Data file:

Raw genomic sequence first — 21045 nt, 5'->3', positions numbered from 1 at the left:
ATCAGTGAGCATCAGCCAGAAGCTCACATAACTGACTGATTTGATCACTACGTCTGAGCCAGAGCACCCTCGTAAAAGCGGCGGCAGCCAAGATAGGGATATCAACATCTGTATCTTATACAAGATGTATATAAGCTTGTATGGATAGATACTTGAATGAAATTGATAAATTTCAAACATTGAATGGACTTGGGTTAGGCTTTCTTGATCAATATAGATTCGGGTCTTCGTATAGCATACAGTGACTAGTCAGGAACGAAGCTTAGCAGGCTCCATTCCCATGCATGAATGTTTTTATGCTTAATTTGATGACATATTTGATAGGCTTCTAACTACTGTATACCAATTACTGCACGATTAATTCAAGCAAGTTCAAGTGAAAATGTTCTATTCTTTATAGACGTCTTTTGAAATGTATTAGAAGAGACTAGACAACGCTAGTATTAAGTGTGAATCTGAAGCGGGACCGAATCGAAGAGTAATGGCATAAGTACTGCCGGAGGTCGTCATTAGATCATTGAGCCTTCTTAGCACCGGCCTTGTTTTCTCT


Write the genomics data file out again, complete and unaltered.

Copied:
Raw genomic sequence first — 21045 nt, 5'->3', positions numbered from 1 at the left:
ATCAGTGAGCATCAGCCAGAAGCTCACATAACTGACTGATTTGATCACTACGTCTGAGCCAGAGCACCCTCGTAAAAGCGGCGGCAGCCAAGATAGGGATATCAACATCTGTATCTTATACAAGATGTATATAAGCTTGTATGGATAGATACTTGAATGAAATTGATAAATTTCAAACATTGAATGGACTTGGGTTAGGCTTTCTTGATCAATATAGATTCGGGTCTTCGTATAGCATACAGTGACTAGTCAGGAACGAAGCTTAGCAGGCTCCATTCCCATGCATGAATGTTTTTATGCTTAATTTGATGACATATTTGATAGGCTTCTAACTACTGTATACCAATTACTGCACGATTAATTCAAGCAAGTTCAAGTGAAAATGTTCTATTCTTTATAGACGTCTTTTGAAATGTATTAGAAGAGACTAGACAACGCTAGTATTAAGTGTGAATCTGAAGCGGGACCGAATCGAAGAGTAATGGCATAAGTACTGCCGGAGGTCGTCATTAGATCATTGAGCCTTCTTAGCACCGGCCTTGTTTTCTCT